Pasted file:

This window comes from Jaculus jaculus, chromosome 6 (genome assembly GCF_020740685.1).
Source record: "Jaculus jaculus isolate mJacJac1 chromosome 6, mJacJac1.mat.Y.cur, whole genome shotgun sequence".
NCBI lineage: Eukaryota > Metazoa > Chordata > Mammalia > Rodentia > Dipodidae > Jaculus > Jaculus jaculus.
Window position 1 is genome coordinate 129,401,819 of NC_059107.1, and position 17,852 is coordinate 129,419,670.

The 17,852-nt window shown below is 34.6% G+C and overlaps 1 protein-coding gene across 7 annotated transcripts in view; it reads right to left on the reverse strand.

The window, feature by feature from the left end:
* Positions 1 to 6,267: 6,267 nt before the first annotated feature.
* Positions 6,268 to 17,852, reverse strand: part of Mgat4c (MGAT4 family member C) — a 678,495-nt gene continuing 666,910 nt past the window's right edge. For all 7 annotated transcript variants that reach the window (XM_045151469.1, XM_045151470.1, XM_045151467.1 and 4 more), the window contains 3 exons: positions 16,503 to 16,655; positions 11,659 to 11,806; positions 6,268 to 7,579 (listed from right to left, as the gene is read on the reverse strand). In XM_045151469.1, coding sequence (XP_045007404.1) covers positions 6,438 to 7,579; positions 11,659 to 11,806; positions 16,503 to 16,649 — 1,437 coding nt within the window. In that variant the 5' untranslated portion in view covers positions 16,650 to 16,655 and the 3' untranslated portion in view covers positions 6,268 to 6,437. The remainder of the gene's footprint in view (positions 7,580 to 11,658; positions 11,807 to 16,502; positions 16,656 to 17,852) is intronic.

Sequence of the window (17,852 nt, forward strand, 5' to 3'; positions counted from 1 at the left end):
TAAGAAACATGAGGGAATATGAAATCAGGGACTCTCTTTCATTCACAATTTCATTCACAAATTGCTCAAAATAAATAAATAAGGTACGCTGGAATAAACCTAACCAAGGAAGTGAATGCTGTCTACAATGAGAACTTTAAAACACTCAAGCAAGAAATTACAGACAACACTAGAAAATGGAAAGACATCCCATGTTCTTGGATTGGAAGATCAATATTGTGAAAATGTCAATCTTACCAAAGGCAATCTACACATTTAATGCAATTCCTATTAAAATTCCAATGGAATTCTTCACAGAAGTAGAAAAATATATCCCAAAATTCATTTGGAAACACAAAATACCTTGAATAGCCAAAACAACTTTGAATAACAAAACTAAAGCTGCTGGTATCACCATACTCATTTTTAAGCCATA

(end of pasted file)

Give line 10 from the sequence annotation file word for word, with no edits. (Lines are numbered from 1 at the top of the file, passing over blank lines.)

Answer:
TAAGAAACATGAGGGAATATGAAATCAGGGACTCTCTTTCATTCACAATTTCATTCACAAATTGCTCAAAATAAATAAATAAGGTACGCTGGAATAAACCTAACCAAGGAAGTGAATGCTGTCTACAATGAGAACTTTAAAACACTCAAGCAAGAAATTACAGACAACACTAGAAAATGGAAAGACATCCCATGTTCTTGGATTGGAAGATCAATATTGTGAAAATGTCAATCTTACCAAAGGCAATCTACACATTTAATGCAATTCCTATTAAAATTCCAATGGAATTCTTCACAGAAGTAGAAAAATATATCCCAAAATTCATTTGGAAACACAAAATACCTTGAATAGCCAAAACAACTTTGAATAACAAAACTAAAGCTGCTGGTATCACCATACTCATTTTTAAGCCATA